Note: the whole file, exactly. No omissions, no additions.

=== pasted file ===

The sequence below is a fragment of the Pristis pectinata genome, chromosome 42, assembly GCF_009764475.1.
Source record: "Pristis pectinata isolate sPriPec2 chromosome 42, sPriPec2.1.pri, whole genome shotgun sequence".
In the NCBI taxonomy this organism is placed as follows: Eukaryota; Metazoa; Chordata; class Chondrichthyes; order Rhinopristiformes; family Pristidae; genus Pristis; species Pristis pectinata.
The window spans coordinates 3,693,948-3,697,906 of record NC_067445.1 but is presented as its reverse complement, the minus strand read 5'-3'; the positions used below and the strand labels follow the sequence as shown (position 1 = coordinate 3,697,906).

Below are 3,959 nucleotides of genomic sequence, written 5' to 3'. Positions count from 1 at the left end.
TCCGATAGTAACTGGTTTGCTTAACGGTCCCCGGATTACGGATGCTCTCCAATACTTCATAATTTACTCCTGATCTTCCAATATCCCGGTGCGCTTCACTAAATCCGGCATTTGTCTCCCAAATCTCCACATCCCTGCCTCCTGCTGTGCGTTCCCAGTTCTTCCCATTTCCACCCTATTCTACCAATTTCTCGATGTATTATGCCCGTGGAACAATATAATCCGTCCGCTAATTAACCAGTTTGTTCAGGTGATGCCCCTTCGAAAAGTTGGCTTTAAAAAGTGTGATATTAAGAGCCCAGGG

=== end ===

The sequence below is a fragment of the Pristis pectinata genome, chromosome 42, assembly GCF_009764475.1.
Source record: "Pristis pectinata isolate sPriPec2 chromosome 42, sPriPec2.1.pri, whole genome shotgun sequence".
In the NCBI taxonomy this organism is placed as follows: Eukaryota; Metazoa; Chordata; class Chondrichthyes; order Rhinopristiformes; family Pristidae; genus Pristis; species Pristis pectinata.
The window spans coordinates 3,693,948-3,697,906 of record NC_067445.1 but is presented as its reverse complement, the minus strand read 5'-3'; the positions used below and the strand labels follow the sequence as shown (position 1 = coordinate 3,697,906).

Below are 3,959 nucleotides of genomic sequence, written 5' to 3'. Positions count from 1 at the left end.
TCCGATAGTAACTGGTTTGCTTAACGGTCCCCGGATTACGGATGCTCTCCAATACTTCATAATTTACTCCTGATCTTCCAATATCCCGGTGCGCTTCACTAAATCCGGCATTTGTCTCCCAAATCTCCACATCCCTGCCTCCTGCTGTGCGTTCCCAGTTCTTCCCATTTCCACCCTATTCTACCAATTTCTCGATGTATTATGCCCGTGGAACAATATAATCCGTCCGCTAATTAACCAGTTTGTTCAGGTGATGCCCCTTCGAAAAGTTGGCTTTAAAAAGTGTGATATTAAGAGCCCAGGG